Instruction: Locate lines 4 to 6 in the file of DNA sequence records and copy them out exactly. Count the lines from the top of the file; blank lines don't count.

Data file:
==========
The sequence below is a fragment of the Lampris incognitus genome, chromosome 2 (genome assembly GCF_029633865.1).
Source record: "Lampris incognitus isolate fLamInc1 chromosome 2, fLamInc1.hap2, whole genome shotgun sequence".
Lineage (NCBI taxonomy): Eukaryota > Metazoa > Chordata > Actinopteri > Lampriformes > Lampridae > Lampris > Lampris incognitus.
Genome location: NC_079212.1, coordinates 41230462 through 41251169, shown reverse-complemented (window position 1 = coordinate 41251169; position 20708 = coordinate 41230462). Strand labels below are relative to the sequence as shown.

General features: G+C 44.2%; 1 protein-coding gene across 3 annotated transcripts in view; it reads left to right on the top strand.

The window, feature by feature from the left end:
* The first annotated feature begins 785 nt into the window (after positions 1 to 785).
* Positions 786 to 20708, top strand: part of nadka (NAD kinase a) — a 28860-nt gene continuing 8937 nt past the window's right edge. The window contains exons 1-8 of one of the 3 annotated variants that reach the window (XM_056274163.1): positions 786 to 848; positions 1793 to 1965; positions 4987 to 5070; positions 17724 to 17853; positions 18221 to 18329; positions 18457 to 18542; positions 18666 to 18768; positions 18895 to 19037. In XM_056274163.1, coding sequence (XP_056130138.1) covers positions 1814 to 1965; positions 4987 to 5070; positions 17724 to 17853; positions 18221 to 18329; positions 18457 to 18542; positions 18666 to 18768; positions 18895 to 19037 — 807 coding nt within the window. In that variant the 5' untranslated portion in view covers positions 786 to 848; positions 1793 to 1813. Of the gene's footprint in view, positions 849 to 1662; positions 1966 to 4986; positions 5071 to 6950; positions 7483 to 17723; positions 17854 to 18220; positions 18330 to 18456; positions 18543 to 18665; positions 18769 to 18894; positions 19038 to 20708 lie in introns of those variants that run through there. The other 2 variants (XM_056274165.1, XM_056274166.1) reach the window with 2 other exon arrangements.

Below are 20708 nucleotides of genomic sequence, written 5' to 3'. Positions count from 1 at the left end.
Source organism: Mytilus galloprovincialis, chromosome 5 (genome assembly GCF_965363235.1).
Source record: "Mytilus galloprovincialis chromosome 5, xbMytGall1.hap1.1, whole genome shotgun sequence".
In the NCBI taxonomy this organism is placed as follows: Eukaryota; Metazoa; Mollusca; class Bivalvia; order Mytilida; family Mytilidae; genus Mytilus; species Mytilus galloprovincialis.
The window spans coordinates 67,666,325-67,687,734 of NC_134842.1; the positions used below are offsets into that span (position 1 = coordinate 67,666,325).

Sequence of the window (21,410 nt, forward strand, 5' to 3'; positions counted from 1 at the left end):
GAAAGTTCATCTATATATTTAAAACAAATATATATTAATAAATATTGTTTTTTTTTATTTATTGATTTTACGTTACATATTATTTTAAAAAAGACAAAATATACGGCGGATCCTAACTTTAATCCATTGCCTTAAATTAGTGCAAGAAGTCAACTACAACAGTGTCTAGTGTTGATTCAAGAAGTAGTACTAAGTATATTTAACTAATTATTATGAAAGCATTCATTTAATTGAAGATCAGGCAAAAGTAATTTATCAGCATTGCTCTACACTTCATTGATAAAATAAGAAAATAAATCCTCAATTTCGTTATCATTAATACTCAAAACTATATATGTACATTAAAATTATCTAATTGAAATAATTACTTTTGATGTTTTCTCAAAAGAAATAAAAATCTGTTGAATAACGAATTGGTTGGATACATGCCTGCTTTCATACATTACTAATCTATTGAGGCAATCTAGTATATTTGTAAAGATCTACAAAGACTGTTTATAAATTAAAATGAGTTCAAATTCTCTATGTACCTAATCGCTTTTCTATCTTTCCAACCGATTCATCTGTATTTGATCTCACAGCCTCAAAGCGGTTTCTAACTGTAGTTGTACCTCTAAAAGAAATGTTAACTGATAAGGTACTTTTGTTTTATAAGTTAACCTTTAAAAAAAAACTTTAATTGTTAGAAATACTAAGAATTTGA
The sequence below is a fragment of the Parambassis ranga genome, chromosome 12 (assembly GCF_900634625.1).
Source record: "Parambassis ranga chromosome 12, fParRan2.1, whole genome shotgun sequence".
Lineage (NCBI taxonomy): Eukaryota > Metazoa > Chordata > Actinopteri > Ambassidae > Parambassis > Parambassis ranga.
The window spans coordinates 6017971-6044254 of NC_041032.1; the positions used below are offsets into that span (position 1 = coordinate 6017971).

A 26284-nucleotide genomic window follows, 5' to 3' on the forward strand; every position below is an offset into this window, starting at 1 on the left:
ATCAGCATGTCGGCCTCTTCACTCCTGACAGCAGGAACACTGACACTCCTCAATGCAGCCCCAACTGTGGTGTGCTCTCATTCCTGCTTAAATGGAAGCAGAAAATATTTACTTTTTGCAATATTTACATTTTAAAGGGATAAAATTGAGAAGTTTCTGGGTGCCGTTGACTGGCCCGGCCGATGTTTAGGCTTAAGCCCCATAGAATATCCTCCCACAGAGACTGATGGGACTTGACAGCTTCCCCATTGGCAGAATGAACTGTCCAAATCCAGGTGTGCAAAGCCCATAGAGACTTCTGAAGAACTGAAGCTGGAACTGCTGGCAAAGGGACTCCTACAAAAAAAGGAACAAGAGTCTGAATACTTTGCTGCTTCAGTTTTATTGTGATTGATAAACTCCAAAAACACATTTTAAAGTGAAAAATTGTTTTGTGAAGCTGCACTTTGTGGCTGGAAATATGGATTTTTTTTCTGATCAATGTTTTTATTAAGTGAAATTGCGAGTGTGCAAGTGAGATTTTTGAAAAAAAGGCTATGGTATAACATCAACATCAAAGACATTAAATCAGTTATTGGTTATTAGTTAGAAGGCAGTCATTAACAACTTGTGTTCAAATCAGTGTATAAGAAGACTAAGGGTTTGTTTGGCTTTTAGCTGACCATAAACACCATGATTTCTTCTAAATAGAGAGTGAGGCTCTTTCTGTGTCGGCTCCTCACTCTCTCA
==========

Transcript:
Genome location: NC_079212.1, coordinates 41230462 through 41251169, shown reverse-complemented (window position 1 = coordinate 41251169; position 20708 = coordinate 41230462). Strand labels below are relative to the sequence as shown.

General features: G+C 44.2%; 1 protein-coding gene across 3 annotated transcripts in view; it reads left to right on the top strand.

The window, feature by feature from the left end: